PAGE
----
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solar PV is so low, itʼ s rare to have an array that can produce 100% of the power with solar power. Itʼ s typical that the solar fraction of a project (total power used / power supplied by solar) is less then 30%.

Commercial Considerations

For a commercial client you will need to understand their demand charges and usage charges. In order to understand if the solar array will reduce their demand charges you need to understand the load profile of the building and when exactly their demand is the highest to see if solar will shave that demand. For example, do they have the highest amount of demand in the summer or winter? What time of day, early morning, afternoon, evening?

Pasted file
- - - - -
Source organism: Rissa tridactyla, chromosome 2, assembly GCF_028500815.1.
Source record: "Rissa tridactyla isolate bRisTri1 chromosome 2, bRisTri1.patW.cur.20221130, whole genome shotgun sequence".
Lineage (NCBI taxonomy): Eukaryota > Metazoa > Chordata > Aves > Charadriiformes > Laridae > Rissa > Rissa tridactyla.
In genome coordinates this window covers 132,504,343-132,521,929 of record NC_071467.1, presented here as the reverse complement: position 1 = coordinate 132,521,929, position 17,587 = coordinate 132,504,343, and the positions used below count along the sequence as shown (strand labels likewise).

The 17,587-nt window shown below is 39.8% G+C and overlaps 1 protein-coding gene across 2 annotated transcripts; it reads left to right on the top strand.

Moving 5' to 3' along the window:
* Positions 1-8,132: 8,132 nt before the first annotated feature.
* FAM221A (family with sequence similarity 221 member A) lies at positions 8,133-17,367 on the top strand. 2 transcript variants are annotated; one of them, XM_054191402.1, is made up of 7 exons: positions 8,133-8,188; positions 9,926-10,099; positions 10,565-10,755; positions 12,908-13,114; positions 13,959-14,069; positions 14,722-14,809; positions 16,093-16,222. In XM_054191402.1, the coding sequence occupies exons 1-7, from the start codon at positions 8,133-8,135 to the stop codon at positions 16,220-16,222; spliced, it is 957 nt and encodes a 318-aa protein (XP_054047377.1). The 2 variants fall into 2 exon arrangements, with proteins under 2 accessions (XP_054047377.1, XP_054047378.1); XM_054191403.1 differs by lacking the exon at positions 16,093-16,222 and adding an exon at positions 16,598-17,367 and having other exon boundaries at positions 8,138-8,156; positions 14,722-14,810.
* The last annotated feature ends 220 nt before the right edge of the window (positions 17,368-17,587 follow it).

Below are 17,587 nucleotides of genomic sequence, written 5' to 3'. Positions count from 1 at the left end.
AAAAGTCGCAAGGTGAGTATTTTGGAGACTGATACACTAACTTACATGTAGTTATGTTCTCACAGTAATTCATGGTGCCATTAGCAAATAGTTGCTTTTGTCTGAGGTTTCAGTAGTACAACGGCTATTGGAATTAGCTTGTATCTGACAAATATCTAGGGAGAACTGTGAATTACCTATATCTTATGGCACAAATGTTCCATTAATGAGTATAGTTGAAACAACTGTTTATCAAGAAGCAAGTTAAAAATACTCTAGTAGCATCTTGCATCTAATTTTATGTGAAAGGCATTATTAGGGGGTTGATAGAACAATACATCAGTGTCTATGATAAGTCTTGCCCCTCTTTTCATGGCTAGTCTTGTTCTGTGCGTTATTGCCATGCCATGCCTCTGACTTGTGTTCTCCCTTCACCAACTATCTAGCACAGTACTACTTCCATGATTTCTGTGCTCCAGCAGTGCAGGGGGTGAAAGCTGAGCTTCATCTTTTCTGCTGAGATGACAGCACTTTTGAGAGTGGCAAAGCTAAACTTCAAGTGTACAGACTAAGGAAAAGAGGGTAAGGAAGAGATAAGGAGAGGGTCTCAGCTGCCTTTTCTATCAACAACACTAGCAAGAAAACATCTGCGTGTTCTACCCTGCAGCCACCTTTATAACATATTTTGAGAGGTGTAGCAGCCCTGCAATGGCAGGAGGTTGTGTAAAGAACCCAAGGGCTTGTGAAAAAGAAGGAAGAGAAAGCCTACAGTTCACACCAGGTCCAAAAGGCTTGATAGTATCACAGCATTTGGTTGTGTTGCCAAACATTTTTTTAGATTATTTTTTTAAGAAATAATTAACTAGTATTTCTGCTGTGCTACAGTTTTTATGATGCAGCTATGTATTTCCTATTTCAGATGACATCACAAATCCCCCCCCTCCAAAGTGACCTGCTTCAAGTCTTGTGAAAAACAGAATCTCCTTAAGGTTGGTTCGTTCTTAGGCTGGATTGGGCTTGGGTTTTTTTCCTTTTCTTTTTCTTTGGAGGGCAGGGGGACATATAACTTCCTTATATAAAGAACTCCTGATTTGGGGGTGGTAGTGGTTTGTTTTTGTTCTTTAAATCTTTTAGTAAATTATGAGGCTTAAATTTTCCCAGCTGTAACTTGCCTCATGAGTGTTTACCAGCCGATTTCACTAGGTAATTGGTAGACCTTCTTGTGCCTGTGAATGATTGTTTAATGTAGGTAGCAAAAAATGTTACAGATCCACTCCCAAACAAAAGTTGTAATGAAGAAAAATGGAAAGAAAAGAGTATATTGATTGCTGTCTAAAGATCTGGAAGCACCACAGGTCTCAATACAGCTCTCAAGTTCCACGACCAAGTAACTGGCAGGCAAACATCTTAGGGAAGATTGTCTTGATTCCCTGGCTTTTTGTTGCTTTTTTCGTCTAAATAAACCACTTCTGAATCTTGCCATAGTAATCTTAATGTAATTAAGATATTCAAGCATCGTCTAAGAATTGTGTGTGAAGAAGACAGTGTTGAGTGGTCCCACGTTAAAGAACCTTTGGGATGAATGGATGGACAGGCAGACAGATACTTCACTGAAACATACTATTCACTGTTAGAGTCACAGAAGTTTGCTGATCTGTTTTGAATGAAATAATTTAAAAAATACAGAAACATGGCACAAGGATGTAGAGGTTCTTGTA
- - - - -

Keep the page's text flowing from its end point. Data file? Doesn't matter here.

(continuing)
We will not go into depth on demand charges for this post. However, WE WILL discuss the impact of different electric rates, demand and usage charges in the solar PV financing article because itʼ s critical to understand the value of the power that a solar project produces. Right now, weʼ re just concerned with pure design.

If you need to learn more about what demand charges are, Iʼ ve found these are good resources:

! Understanding demand charges

! Demand Charges Explained What you need to collect about energy usage:

! Yearly average kWh used by the client

! Cost of power

! The value of a kWh of solar is directly related to the cost of the power it offsets. On a site visit make sure to get a few months of electric bills.

Example